This AI-Powered Sensor Recognizes Hand Gestures, Have Potential Use in Prosthetics

UC Berkeley sensor recognizes hand gestures
(Image courtesy of the Rabaey Lab)

Researchers at the University of California, Berkeley have developed a wearable sensor that combines artificial intelligence (AI) software to help recognize what hand gesture a person intends to make based on electrical signal patterns in the forearm. The device could one day be used to control prosthetics or to interact with almost any type of electronic device.

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“Prosthetics are one important application of this technology, but besides that, it also offers a very intuitive way of communicating with computers.” said Ali Moin, who helped design the device as a doctoral student in UC Berkeley’s Department of Electrical Engineering and Computer Sciences. “Reading hand gestures is one way of improving human-computer interaction. And, while there are other ways of doing that, by, for instance, using cameras and computer vision, this is a good solution that also maintains an individual’s privacy.”

Moin is co-first author of a new paper describing the device, which appears online in the journal Nature Electronics.

The research team has demonstrated that the hand gesture recognition system can classify up to 21 different hand signals, including a thumbs-up, a fist, a flat hand, holding up individual fingers and counting numbers, reports Kara Manke in Berkeley News.

To create the hand gesture recognition system, the team collaborated with Ana Arias, a professor of electrical engineering at UC Berkeley, to design a flexible armband that can read the electrical signals at 64 different points on the forearm. The electrical signals are then fed into an electrical chip, which is programmed with an AI algorithm capable of associating these signal patterns in the forearm with specific hand gestures.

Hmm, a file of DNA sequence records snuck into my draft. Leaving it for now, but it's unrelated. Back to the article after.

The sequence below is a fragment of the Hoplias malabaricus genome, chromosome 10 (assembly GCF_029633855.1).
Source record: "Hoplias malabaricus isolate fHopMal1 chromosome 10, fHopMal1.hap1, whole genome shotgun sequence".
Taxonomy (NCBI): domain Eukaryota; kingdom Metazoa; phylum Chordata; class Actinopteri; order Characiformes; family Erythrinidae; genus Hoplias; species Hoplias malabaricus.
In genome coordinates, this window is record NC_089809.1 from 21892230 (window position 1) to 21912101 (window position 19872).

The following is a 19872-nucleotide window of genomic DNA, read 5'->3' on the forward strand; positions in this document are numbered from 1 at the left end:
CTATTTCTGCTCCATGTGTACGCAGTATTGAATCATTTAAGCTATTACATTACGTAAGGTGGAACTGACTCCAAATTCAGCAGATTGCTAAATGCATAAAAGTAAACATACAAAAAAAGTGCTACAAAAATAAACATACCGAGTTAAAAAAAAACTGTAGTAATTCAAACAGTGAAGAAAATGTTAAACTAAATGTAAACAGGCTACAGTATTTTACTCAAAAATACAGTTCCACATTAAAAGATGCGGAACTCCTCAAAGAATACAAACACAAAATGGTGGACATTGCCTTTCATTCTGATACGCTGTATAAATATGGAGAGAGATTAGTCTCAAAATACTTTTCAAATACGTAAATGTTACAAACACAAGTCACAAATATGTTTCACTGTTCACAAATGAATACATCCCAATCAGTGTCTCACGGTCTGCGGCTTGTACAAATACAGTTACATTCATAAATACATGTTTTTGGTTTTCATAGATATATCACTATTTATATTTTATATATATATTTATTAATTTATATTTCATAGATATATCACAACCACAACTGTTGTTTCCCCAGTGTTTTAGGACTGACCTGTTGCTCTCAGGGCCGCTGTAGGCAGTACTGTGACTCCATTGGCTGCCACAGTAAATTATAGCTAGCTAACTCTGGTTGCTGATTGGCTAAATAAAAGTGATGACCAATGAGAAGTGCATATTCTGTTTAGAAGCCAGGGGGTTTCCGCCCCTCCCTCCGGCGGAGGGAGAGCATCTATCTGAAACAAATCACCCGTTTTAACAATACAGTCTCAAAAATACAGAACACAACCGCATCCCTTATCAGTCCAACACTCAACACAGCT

The team succeeded in teaching the algorithm to recognize 21 individual hand gestures, including a thumbs-up, a fist, a flat hand, holding up individual fingers and counting numbers.

“When you want your hand muscles to contract, your brain sends electrical signals through neurons in your neck and shoulders to muscle fibers in your arms and hands,” Moin said. “Essentially, what the electrodes in the cuff are sensing is this electrical field. It’s not that precise, in the sense that we can’t pinpoint which exact fibers were triggered, but with the high density of electrodes, it can still learn to recognize certain patterns.”

Sensors printed on a flexible surface
The flexible electrode array is printed with conductive silver ink on PET substrate (Image credit: UC Berkeley)

Like other AI software, the algorithm has to first “learn” how electrical signals in the arm correspond with individual hand gestures. To do this, each user has to wear the cuff while making the hand gestures one by one.

However, the new device uses a type of advanced AI called a hyperdimensional computing algorithm, which is capable of updating itself with new information.

For instance, if the electrical signals associated with a specific hand gesture change because a user’s arm gets sweaty, or they raise their arm above their head, the algorithm can incorporate this new information into its model.

Another advantage of the new device is that all of the computing occurs locally on the chip: No personal data are transmitted to a nearby computer or device. Not only does this speed up the computing time, but it also ensures that personal biological data remain private, UC Berkeley reported.

The device is not ready to be a commercial product yet. But it could likely get there with a few tweaks, according to Jan Rabaey, the Donald O. Pedersen Distinguished Professor of Electrical Engineering at UC Berkeley and senior author of the paper.

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“Most of these technologies already exist elsewhere, but what’s unique about this device is that it integrates the biosensing, signal processing and interpretation, and artificial intelligence into one system that is relatively small and flexible and has a low power budget,” Rabaey said.